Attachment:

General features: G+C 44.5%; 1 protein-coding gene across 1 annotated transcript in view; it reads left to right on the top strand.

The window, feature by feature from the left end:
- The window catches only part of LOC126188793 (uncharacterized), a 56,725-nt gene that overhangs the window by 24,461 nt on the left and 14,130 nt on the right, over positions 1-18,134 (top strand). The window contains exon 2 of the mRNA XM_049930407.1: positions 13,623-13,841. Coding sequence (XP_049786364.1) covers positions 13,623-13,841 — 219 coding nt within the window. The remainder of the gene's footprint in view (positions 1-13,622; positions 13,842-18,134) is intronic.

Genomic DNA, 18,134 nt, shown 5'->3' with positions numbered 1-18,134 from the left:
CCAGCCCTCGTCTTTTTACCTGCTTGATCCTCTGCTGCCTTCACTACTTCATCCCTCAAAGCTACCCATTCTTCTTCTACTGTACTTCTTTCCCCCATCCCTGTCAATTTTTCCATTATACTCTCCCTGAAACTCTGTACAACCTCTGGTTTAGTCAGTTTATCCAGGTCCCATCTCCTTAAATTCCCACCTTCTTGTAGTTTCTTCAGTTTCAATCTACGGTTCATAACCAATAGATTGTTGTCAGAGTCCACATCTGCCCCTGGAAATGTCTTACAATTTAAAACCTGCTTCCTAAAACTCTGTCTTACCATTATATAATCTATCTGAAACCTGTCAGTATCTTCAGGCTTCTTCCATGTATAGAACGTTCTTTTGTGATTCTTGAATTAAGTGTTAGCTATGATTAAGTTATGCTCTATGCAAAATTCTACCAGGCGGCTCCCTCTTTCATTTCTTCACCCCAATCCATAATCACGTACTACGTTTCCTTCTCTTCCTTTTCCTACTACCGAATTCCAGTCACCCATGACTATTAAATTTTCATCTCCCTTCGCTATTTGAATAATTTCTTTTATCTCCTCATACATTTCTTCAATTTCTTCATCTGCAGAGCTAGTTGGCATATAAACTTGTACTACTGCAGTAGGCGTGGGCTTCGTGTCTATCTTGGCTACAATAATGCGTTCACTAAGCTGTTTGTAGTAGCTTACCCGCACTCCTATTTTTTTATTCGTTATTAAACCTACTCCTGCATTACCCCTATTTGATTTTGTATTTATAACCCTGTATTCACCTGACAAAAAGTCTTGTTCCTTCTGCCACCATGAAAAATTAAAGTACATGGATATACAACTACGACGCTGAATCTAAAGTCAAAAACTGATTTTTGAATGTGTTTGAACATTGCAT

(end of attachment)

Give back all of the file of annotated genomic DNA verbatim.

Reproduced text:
General features: G+C 44.5%; 1 protein-coding gene across 1 annotated transcript in view; it reads left to right on the top strand.

The window, feature by feature from the left end:
- The window catches only part of LOC126188793 (uncharacterized), a 56,725-nt gene that overhangs the window by 24,461 nt on the left and 14,130 nt on the right, over positions 1-18,134 (top strand). The window contains exon 2 of the mRNA XM_049930407.1: positions 13,623-13,841. Coding sequence (XP_049786364.1) covers positions 13,623-13,841 — 219 coding nt within the window. The remainder of the gene's footprint in view (positions 1-13,622; positions 13,842-18,134) is intronic.

Genomic DNA, 18,134 nt, shown 5'->3' with positions numbered 1-18,134 from the left:
CCAGCCCTCGTCTTTTTACCTGCTTGATCCTCTGCTGCCTTCACTACTTCATCCCTCAAAGCTACCCATTCTTCTTCTACTGTACTTCTTTCCCCCATCCCTGTCAATTTTTCCATTATACTCTCCCTGAAACTCTGTACAACCTCTGGTTTAGTCAGTTTATCCAGGTCCCATCTCCTTAAATTCCCACCTTCTTGTAGTTTCTTCAGTTTCAATCTACGGTTCATAACCAATAGATTGTTGTCAGAGTCCACATCTGCCCCTGGAAATGTCTTACAATTTAAAACCTGCTTCCTAAAACTCTGTCTTACCATTATATAATCTATCTGAAACCTGTCAGTATCTTCAGGCTTCTTCCATGTATAGAACGTTCTTTTGTGATTCTTGAATTAAGTGTTAGCTATGATTAAGTTATGCTCTATGCAAAATTCTACCAGGCGGCTCCCTCTTTCATTTCTTCACCCCAATCCATAATCACGTACTACGTTTCCTTCTCTTCCTTTTCCTACTACCGAATTCCAGTCACCCATGACTATTAAATTTTCATCTCCCTTCGCTATTTGAATAATTTCTTTTATCTCCTCATACATTTCTTCAATTTCTTCATCTGCAGAGCTAGTTGGCATATAAACTTGTACTACTGCAGTAGGCGTGGGCTTCGTGTCTATCTTGGCTACAATAATGCGTTCACTAAGCTGTTTGTAGTAGCTTACCCGCACTCCTATTTTTTTATTCGTTATTAAACCTACTCCTGCATTACCCCTATTTGATTTTGTATTTATAACCCTGTATTCACCTGACAAAAAGTCTTGTTCCTTCTGCCACCATGAAAAATTAAAGTACATGGATATACAACTACGACGCTGAATCTAAAGTCAAAAACTGATTTTTGAATGTGTTTGAACATTGCAT